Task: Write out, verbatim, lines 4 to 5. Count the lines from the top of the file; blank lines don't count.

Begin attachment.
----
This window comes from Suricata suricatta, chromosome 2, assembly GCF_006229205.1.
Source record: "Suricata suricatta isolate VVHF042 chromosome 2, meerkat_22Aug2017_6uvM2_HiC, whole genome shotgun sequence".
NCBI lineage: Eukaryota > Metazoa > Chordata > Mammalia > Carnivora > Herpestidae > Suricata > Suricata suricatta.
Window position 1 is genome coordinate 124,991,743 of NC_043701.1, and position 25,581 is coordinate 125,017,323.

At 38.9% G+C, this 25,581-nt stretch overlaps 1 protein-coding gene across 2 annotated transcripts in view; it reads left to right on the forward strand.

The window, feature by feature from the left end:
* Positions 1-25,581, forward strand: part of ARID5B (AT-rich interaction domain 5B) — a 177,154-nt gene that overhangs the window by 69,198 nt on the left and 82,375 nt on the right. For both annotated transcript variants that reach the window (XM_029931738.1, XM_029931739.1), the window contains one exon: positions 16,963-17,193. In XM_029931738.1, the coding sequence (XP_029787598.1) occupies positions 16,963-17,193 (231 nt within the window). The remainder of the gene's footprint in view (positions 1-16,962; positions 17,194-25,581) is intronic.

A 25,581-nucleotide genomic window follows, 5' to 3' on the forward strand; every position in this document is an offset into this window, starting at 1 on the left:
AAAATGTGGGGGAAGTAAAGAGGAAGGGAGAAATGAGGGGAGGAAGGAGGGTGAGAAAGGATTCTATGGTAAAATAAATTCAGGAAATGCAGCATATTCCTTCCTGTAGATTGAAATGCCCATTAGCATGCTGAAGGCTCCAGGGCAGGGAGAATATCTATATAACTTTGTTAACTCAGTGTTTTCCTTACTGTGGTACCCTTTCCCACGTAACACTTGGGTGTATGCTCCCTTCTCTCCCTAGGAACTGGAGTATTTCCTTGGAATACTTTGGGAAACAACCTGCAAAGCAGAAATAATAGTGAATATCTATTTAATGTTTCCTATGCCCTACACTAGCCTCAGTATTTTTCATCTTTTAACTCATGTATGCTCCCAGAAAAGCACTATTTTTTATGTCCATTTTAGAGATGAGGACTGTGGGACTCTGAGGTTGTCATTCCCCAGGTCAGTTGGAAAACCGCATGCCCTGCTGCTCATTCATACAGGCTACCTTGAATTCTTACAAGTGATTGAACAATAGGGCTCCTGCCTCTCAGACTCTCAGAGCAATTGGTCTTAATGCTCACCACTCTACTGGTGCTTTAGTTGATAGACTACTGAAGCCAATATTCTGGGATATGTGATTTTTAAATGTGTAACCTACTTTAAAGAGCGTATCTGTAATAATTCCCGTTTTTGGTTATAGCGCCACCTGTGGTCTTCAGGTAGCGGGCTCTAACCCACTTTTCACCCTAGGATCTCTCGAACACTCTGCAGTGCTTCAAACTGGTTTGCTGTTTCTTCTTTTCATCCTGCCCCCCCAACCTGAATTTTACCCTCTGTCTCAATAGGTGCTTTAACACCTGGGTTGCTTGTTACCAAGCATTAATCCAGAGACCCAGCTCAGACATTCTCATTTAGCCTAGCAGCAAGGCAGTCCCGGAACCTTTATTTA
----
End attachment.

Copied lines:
Window position 1 is genome coordinate 124,991,743 of NC_043701.1, and position 25,581 is coordinate 125,017,323.

At 38.9% G+C, this 25,581-nt stretch overlaps 1 protein-coding gene across 2 annotated transcripts in view; it reads left to right on the forward strand.